Date of Award

Winter 1995

Project Type


Program or Major


Degree Name

Doctor of Philosophy

First Advisor

William M Baum


The distribution of behavior by organisms in choice situations is of long-standing interest to psychologists. The generalized matching relation accurately predicts choice between concurrent variable-interval schedules of reinforcement. Researchers have assumed, on weak grounds, that the effect of the changeover requirement on sensitivity to reinforcement--the exponent in the generalized matching equation--was consistent. This experiment considered the effects of the changeover requirement by parametrically manipulating the fixed-ratio schedule required to switch alternatives. Pigeons pecked either of two side-response keys in a standard three-key operant chamber for food, delivered according to independent variable-interval schedules. No changeover delay was used, instead completion of five fixed-ratio schedules (FR 0, 2, 6, 12, or 20) on the center-response key alternated the active side key. Five reinforcer ratio (1:1, 1:2, 2:1, 1:4, and 4:1) were paired with most FR schedules. A matching relation analysis indicated that for two pigeons response-allocation sensitivity generally overmatched for all but the FR 0 condition, which undermatched. The other two pigeons' sensitivity increased to overmatching when FR 12 was in force. Excepting FR 0 conditions, time-allocation sensitivity, on the other hand, decreased from extreme overmatching toward matching as the changeover requirement increased. Reliable changes in response rates to the two alternatives account for the results.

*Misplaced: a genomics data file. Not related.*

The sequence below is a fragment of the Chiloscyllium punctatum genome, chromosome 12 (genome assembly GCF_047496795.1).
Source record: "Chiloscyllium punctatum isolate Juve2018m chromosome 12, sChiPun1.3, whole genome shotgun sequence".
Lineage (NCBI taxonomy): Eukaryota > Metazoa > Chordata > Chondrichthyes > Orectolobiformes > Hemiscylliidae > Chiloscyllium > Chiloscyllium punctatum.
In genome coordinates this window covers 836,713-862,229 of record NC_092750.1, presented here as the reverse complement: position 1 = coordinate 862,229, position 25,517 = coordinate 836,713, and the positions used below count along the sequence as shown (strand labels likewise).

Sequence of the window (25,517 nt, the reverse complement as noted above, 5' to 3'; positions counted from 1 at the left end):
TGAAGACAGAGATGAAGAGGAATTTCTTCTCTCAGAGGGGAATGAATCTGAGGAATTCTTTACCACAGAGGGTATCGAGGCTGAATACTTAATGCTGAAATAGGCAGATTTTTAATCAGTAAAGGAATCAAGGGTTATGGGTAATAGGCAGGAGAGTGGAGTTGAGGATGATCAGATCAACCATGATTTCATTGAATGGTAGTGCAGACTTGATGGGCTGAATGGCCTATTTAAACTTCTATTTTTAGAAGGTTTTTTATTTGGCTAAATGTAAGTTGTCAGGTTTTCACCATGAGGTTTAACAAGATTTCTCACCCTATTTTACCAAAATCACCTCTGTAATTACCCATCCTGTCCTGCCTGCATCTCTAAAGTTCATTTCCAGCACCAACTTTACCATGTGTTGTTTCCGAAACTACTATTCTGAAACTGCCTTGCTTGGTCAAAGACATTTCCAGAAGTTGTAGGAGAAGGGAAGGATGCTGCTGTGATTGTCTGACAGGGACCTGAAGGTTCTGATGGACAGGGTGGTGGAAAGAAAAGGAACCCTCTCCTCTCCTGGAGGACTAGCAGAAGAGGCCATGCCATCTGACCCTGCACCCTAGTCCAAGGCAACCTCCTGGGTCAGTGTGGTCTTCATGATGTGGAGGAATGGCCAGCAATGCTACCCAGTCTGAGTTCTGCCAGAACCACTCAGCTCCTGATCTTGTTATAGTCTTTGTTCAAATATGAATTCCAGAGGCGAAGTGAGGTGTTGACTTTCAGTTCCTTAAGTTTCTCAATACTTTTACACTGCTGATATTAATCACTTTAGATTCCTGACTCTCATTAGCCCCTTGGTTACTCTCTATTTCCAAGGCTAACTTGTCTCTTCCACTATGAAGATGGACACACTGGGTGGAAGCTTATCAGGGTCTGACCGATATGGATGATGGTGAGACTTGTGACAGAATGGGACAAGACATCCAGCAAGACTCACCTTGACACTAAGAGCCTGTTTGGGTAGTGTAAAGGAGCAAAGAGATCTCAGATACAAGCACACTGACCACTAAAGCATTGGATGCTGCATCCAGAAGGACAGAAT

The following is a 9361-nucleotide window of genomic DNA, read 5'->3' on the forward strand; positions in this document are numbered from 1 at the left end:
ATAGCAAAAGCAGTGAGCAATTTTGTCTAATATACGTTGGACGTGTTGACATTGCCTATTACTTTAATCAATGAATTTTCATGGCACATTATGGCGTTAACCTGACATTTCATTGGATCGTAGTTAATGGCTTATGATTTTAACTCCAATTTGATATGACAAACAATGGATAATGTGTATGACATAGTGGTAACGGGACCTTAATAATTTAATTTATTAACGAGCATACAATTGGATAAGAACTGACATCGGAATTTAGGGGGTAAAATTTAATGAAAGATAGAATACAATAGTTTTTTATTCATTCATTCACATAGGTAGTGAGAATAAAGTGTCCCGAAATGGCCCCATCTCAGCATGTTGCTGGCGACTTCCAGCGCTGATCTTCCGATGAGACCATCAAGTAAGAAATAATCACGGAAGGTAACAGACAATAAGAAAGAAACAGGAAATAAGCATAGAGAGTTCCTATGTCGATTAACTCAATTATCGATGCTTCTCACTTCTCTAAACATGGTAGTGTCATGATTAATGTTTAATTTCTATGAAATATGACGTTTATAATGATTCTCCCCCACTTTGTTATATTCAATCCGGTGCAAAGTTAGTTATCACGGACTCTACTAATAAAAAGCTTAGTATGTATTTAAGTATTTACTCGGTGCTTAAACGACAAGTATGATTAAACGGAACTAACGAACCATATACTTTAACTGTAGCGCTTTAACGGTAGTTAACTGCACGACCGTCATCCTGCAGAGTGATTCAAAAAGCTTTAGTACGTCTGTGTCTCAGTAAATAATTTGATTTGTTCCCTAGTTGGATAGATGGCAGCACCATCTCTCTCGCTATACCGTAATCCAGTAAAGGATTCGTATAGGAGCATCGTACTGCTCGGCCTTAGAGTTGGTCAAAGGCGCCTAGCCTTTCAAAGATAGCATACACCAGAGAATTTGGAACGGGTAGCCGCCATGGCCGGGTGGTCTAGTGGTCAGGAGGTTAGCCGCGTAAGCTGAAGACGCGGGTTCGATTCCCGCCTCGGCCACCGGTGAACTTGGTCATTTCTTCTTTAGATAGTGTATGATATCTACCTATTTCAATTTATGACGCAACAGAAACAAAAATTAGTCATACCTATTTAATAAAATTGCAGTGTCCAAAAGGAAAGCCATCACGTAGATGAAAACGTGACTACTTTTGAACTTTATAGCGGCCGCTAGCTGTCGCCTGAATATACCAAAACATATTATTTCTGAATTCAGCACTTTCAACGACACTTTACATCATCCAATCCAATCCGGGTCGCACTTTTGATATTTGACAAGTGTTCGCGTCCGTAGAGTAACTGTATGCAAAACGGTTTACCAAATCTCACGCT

A positive relation between the conditional probability of switching and run length is reported. That is, the greater the number of consecutive pecks to an alternative, the greater the likelihood of switching. This result suggests that behavior is controlled in part by local reinforcement contingencies. I speculate that factors that increase visit duration may increase local control of switching.

The procedure encourages a foraging interpretation. The FR changeover requirement can be considered functionally equivalent to travel between patches. An analysis of visit measures supported earlier evidence that residence measures increase as travel between patches increases. These results together with the matching results suggest that behavior ecologists and operant psychologists are working on similar problems and the traditional tools of operant psychology can be used to simulate travel, an important component of foraging in the wild.